Nomura agrees to pay $480m to resolve claims


Nomura has agreed to pay a $480 million penalty to resolve U.S. claims that the bank misled investors in marketing and selling mortgage-backed securities tied to the 2008 financial crisis, according to the Justice Department.

Bloomberg News reports that Tokyo-based Nomura is one of the last banks to settle with U.S. authorities over its handling of securities backed by some low-quality loans. Nomura falsely claimed that its due diligence on the securities was “extensive” and “disciplined,” according to the U.S. attorney’s office in Brooklyn, New York. Nomura settled the case without admitting liability or wrongdoing and says it disputes the government’s allegations, according to the settlement document.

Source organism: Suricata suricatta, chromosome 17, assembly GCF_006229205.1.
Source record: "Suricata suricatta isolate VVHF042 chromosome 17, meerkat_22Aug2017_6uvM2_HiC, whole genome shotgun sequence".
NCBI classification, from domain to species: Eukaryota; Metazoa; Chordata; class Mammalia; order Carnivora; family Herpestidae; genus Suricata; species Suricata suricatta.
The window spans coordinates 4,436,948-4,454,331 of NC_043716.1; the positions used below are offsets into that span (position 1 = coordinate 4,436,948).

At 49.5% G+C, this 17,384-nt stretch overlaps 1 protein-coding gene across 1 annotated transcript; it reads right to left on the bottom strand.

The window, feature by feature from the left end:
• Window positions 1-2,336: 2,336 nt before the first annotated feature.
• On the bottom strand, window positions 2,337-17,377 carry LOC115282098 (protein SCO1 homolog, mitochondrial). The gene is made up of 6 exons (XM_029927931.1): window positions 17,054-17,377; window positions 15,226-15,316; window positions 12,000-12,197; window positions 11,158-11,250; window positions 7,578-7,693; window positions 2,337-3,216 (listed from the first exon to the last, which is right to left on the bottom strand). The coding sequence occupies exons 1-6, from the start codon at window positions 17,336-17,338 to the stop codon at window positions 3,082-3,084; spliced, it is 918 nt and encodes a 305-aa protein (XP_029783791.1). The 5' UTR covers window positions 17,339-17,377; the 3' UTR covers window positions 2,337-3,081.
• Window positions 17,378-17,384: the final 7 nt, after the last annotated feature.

“The company and the U.S. subsidiaries consider it to be in their best interests to conclude this matter and avoid protracted and expensive litigation concerning transactions and practices that occurred 10 or more years ago,” the bank said in a written statement.

Hit the link below to access the complete Bloomberg News article:

Nomura Agrees to Pay $480 Million Over Crisis-Era Securities

Morgan Stanley CEO Says This Year's Share Slump Is ‘Bewildering’



Have something to tell us about this article?

JefferiesAnd the Best Place to Work in the global financial markets 2018 is...